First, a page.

Plunging U.S. and European GDP in the Second Quarter of 2020: A Tale of Two Headlines

Recent estimates on GDP that show drastic declines for both the U.S. and Europe have taken a firm hold in the news cycle over the past few days. But these headlines point to very different magnitudes of change. For example, has the following two headlines:

For the U.S. on July 30: “Second-quarter GDP plunged by worst-ever 32.9% amid virus-induced shutdown.”

For Euro-zone on July 31: “Euro zone GDP plunged by a record 12.1% in the second quarter.” 
So, do these headlines indicate that the U.S. was more severely impacted by the pandemic and the policy response to the pandemic? No, they do not. The article regarding the U.S. indicates, several paragraphs deep, that the quoted plunge in GDP is on an “annualized basis.” Basically, this is a calculation of what would be the impact on GDP if the second quarter percentage decline were to repeat itself each quarter for an entire year. The U.S. Bureau of Economic Analysis tends to report quarterly changes in GDP in this manner.
The Euro-zone headline, based on data and press releases from Eurostat, refers to the change in GDP between the first and the second quarter, and not an annualized value. Eurostat refers to this as the percentage change compared to the previous quarter.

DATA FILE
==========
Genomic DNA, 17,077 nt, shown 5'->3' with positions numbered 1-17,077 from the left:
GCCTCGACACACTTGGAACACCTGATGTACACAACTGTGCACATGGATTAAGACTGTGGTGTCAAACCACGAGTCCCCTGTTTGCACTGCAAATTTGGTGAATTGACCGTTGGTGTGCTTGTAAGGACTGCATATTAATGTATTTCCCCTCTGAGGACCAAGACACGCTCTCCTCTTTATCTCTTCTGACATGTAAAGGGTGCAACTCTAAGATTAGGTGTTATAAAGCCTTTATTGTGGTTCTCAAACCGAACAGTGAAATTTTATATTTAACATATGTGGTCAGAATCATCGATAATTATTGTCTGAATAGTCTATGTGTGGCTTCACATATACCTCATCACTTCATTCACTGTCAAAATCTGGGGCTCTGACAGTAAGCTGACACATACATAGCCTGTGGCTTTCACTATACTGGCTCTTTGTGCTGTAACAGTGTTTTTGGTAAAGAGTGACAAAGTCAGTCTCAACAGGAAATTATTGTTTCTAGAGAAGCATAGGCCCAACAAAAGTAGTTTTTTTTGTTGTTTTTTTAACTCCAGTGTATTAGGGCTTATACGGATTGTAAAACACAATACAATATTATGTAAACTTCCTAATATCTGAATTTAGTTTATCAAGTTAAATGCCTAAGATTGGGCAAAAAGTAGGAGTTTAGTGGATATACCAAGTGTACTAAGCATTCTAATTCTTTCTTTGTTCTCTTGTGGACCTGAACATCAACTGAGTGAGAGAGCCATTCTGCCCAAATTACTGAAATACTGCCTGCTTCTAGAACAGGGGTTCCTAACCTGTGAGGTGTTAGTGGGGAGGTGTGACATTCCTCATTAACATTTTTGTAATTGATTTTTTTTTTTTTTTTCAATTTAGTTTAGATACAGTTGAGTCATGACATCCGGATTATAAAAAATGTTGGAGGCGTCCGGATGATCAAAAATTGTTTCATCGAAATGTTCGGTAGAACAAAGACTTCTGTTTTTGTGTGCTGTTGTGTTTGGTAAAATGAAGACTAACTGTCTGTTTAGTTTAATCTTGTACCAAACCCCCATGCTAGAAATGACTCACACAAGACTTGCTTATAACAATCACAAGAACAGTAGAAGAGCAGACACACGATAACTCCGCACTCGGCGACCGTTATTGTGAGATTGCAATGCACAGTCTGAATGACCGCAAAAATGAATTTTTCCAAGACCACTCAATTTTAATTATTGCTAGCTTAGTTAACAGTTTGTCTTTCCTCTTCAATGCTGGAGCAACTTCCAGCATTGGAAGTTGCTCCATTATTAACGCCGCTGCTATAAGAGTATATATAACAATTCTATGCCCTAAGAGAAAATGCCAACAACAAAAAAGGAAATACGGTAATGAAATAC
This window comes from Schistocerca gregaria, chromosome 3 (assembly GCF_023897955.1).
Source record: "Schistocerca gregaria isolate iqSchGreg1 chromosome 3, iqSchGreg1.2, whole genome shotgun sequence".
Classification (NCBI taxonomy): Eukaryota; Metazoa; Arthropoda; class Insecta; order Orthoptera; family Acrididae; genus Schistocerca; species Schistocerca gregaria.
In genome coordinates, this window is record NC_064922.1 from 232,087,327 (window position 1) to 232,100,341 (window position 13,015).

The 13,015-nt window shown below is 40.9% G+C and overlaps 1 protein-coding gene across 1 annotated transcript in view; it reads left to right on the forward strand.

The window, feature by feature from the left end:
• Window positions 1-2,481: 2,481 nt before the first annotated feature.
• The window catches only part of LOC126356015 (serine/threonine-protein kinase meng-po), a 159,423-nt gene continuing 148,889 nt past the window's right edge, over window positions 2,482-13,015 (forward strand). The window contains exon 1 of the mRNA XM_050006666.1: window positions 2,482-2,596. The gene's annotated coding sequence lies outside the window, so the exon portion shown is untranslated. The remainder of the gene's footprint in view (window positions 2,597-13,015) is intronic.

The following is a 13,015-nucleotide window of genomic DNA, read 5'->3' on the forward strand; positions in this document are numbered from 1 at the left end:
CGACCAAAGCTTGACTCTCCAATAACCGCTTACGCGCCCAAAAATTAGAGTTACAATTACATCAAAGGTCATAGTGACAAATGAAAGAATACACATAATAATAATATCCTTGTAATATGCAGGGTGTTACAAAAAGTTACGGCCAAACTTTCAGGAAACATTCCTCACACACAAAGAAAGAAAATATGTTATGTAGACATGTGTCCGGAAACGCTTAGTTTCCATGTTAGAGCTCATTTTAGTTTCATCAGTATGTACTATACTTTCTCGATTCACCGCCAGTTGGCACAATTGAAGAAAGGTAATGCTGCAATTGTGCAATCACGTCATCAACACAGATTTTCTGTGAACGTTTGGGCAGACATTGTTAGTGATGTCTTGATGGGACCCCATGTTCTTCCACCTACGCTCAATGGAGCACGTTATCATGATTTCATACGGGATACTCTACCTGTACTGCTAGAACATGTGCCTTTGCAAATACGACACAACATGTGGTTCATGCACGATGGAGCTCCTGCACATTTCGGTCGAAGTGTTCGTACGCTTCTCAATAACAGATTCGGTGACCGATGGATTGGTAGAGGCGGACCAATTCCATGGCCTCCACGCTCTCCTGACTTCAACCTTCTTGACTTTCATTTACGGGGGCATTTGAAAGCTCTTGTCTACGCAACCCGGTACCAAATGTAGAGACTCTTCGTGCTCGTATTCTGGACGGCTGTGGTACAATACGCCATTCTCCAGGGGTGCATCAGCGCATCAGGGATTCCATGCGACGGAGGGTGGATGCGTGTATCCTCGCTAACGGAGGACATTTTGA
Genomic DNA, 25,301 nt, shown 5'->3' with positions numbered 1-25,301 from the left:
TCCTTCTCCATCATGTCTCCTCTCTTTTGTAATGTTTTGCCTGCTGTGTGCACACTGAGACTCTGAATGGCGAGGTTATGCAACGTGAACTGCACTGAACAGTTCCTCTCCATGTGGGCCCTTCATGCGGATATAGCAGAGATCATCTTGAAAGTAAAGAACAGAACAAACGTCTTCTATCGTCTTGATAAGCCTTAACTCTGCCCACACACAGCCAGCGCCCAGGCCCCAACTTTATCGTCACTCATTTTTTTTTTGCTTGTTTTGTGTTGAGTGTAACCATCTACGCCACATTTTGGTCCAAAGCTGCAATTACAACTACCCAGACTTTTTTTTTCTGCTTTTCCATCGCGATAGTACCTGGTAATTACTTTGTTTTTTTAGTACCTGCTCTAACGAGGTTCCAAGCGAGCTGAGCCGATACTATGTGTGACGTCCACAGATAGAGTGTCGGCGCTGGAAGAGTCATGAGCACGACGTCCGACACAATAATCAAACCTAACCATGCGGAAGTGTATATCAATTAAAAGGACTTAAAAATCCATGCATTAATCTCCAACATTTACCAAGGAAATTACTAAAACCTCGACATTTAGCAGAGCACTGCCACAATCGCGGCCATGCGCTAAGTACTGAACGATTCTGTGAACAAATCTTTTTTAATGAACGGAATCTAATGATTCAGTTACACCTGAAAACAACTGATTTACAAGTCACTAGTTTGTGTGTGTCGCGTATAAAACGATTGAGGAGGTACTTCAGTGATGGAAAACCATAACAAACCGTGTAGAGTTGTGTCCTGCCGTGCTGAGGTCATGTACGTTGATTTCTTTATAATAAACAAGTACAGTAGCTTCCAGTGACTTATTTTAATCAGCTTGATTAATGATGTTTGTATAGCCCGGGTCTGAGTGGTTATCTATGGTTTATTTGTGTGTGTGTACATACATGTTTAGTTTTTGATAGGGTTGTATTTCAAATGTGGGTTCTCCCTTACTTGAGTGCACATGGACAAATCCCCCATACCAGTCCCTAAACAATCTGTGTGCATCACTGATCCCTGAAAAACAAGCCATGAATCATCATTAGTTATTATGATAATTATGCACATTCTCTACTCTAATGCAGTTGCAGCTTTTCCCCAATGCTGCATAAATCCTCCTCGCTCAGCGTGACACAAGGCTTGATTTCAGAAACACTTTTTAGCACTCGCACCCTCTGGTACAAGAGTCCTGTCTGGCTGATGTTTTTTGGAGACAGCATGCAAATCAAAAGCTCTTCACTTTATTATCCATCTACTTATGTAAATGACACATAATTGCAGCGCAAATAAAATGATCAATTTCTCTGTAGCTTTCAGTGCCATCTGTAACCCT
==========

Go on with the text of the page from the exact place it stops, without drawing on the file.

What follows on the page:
We can rather easily convert the Eurostat values to an annualized basis for comparison with the U.S. BEA’s favorite reporting method, and we can just as easily convert the BEA’s annualized basis to a quarter-to-quarter value. This is done in the table below, and indicates that the impact of the pandemic and the policy response to the pandemic was actually worse in the Euro area than in the U.S. For the sake of comparison, I am using U.S. nominal GDP and Euro-zone nominal GDP.
I also calculate the cumulative impact in 2020 of the first quarter and second quarter declines. For the U.S., the nearly 1% decline in quarter one and the nearly 10% decline in quarter two have reduced GDP by almost 11% from the fourth quarter of 2019. In the Euro-area, and in four large economies from the euro area, the impact has been much worse. Germany is the nation with an experience most like the U.S. with a 12% decline. Spain has had a GDP decline of almost 23% compared to the fourth quarter of 2019. The Euro-area as a whole has seen a 15% decline compared to the fourth quarter of 2019.

Source: Eurostat; , and
U.S. Bureau of Economic Analysis: and author calculations.

Posted: August 03, 2020 by Dennis W. Jansen